The burning of cannabis by anyone in a vehicle is illegal under the Open Container Law.
Several sources suggest that following initial use, cannabis consumers should wait for a minimum of 3–4 hours before attempting to drive (most driving studies performed on inhaled cannabis in younger subjects*).4
Evidence suggests that cannabis decriminalization, medical legalization, and recreational legalization may be associated with increases in cannabis positivity among drivers.5
Among the 15% of American adults who use cannabis each year, nearly 1 in every 3 report driving under the influence.6

It is Important to Secure and Monitor your Cannabis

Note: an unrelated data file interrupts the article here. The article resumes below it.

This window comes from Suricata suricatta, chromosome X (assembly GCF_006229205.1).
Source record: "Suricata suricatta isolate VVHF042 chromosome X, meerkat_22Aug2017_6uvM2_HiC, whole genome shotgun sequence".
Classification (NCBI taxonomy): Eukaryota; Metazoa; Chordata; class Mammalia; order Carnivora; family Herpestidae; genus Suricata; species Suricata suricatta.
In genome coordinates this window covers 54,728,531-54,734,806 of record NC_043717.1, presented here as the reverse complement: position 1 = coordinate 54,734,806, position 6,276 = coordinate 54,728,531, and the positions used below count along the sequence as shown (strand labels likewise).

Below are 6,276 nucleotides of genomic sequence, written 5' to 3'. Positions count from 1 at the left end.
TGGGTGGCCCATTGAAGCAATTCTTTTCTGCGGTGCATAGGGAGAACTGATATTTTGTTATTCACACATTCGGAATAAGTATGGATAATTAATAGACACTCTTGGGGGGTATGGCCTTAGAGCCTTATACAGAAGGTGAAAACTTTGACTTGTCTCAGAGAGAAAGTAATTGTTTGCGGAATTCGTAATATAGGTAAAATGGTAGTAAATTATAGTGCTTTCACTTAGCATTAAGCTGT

According to the New York City Poison Control Center, in NYC, Long Island and Westchester combined, the cases of exposure to cannabis products to children less than 5 years old has increased from 3 in 2018 to 146 as of 2022.7 Accidentally consuming edibles is a risk for children and pets that can result in cannabis toxicity or the need for emergency medical attention.8 Children may become very sick and have difficulty sitting up, standing or breathing.9

If a child has had accidental exposure to cannabis or cannabis products of any kind, call the Poison Control Center at (800) 222-1222 or visit your local emergency room. Contact your vet immediately if your pet has ingested a cannabis-containing product.

Health Impact on Youth and Young Adults